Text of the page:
Musings on mahamri and coral reefs in Kilifi

Chumani village in Kilifi, where my buddy has set up a sustainable mixed farming homestead, is a 10-minute walk from one of the most gorgeous, white sandy beaches on the East African coast. In Chumani the skies are blue, the air is warm, and the moon and stars hold a beauty contest every night.

Plus, Chumani has the most delicious mahamri this side of  Pwani, made fresh every morning by Mamake-Anna and her daughter Anna in their low thatch-roof kitchen-cum-restaurant by the side of the short stretch of road that turns off the Mombasa–Kilifi highway into the villlage and straight to Chumani Beach.

Legend has it that this road once had a big chunk of chuma (‘metal’ in Kiswahili), which slowly became a landmark. As time went on the village came to be known as the place with the chuma (Chumani).

The unassuming kitchen/resto in Chumani with hands down the  best mahamri

I was there about a week ago determined to:

  1. Spend some quality time with my friend,
  2. Fight my covid blues and
  3. Escape the prolonged wintry weather in Nairobi.

On an early morning beach walk my friend and I had fun examining the sand for sea creatures brought in by the tide. They came in all shapes, sizes and colours: we saw soft creatures with see-through bodies, blowfish skeletons, a magnificent blue button jellyfish (Porpita porpita), soft and hard corals, some alive, some fossilized.

Then we came upon a tangled mess of polythene netting the size of a football. Trapped inside it was a coral the size of a fist, still alive but fully strangled by the net and unable to break free.

We cut the plastic mesh from the coral with the only tools we had on us – our nails and teeth – and released it back into its home in the ocean.

Untangling the plastic net
coral freed

This experience reminded me of the many marine environmental publications, including a journal, that I edited and published around a decade ago. Diving deep into that content woke me up to urgent coastal and marine environmental issues, and I’m forever grateful for that opportunity.

In fact, one of my earliest forays in this field was editing—for UNEP’s Nairobi Convention program—a report on “land-based sources of marine pollution in Kenya”, code name for the unbridled assault on the Kenya’s marine and coastal ecosystems by industrial effluents, fertilizer runoff, garbage, litter, and untreated sewage.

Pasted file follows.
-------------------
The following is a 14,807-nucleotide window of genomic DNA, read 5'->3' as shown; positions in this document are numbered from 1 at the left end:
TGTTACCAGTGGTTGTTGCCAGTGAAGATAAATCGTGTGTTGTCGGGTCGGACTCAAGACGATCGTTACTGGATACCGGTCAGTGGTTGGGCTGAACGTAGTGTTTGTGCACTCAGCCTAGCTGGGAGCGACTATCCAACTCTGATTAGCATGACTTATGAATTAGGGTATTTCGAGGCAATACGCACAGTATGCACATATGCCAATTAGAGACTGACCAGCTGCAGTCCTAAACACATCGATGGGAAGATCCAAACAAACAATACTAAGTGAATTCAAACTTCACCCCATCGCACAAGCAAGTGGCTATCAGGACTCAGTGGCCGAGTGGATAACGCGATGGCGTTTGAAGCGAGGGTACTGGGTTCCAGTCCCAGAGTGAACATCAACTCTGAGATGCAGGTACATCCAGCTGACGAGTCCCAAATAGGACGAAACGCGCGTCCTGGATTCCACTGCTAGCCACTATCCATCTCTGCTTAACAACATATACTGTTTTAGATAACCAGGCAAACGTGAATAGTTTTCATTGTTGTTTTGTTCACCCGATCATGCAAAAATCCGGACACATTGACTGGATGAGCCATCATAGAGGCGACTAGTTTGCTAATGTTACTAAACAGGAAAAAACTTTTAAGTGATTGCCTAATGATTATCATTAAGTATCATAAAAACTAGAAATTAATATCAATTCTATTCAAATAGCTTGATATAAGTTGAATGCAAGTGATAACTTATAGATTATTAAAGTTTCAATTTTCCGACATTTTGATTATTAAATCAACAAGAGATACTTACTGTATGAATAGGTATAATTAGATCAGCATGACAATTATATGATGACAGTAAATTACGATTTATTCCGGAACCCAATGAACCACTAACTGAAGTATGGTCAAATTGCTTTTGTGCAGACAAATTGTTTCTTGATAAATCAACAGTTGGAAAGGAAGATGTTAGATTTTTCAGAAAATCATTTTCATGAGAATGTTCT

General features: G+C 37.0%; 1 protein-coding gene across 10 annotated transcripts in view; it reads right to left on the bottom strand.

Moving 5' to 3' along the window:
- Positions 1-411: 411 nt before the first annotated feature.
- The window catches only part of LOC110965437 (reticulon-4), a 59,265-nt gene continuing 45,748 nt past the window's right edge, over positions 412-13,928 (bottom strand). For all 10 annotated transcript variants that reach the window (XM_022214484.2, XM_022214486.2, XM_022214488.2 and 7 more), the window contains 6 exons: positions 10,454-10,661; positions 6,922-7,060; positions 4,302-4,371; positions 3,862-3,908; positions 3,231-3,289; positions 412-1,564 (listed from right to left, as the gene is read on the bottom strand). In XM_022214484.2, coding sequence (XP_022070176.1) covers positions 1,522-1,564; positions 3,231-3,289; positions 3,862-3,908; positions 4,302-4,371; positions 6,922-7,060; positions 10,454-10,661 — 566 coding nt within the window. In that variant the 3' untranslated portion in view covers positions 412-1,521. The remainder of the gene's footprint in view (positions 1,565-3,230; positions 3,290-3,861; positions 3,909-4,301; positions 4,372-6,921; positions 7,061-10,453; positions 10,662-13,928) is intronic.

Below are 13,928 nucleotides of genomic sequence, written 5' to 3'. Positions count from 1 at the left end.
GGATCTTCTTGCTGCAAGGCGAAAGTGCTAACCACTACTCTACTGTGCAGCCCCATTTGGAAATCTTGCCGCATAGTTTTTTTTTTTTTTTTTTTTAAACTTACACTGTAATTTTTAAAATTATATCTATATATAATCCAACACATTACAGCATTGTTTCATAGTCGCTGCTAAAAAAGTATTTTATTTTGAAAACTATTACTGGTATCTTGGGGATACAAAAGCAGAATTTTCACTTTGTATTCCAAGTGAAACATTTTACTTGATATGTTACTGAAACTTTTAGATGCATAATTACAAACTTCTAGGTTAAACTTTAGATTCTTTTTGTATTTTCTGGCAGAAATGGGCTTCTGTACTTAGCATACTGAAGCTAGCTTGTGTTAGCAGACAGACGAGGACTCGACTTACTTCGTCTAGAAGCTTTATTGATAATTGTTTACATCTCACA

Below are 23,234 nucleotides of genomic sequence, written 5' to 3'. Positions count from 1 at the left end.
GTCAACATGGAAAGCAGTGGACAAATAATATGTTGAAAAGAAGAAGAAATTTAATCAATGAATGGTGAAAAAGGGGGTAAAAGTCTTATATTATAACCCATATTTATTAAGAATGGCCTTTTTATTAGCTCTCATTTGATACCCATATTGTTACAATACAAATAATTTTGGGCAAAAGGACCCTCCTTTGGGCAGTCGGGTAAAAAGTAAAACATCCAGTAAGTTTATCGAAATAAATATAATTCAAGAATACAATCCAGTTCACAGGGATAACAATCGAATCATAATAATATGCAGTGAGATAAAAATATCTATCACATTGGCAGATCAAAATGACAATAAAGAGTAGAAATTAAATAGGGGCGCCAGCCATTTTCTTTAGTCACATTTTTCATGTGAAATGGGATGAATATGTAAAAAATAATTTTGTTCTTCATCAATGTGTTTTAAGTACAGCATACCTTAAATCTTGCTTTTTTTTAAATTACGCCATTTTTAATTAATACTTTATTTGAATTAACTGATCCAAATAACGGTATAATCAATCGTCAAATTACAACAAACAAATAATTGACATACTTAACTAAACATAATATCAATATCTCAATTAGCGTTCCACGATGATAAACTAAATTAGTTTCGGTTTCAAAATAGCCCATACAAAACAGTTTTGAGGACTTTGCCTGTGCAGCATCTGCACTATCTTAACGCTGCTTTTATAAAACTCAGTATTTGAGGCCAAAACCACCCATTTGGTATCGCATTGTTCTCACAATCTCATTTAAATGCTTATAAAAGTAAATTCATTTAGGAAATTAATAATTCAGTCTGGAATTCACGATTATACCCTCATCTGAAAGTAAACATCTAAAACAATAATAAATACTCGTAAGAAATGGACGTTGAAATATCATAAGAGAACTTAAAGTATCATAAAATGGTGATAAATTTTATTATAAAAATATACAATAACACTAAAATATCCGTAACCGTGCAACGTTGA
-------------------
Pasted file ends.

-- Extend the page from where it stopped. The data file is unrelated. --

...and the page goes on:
Another little book I helped edit and publish back then, titled ‘A Schoolteacher’s Guide to Marine Environmental Education in the Eastern African Region’,  puts in simple terms how our health, safety and livelihoods all depend on coral reefs. Here’s an excerpt:

“Coral reefs have many ecological functions:
a) As part of the coastal ecosystem, they provide food and shelter to animals such as fishes, crabs, lobsters and clams, and hence support many important fisheries.
b) Coral reefs protect seashores from erosion by acting as natural barriers against wave action and storms.
c) They provide scenic and spectacular sites for tourism, especially for divers and snorkellers.
d) When coral reefs break down, the products form sand which contributes to the building up of beaches and shorelines.
e) Some coral reef animals have medicinal value.”

Everyone can take steps to protect our coastal environment. Some simple ways are: consuming less, reducing food and other waste, recycling, buying local over imported and durable over disposable, disposing responsibly,  and ‘voting with your wallet’ by buying from environmentally responsible businesses. I’ve found that an environmental mindset actually enriches my life and saves money– e.g. before rushing out to buy a new thing, I’ll think of creative workarounds that oftentimes work just fine.

As for those plastic nets used for weighing vegetables in Kenya, they must be banned… they end up as trash on land and sea, trapping and killing birds, terrestrial and aquatic animals. And they’re disastrous to the coastal and marine environment.

 

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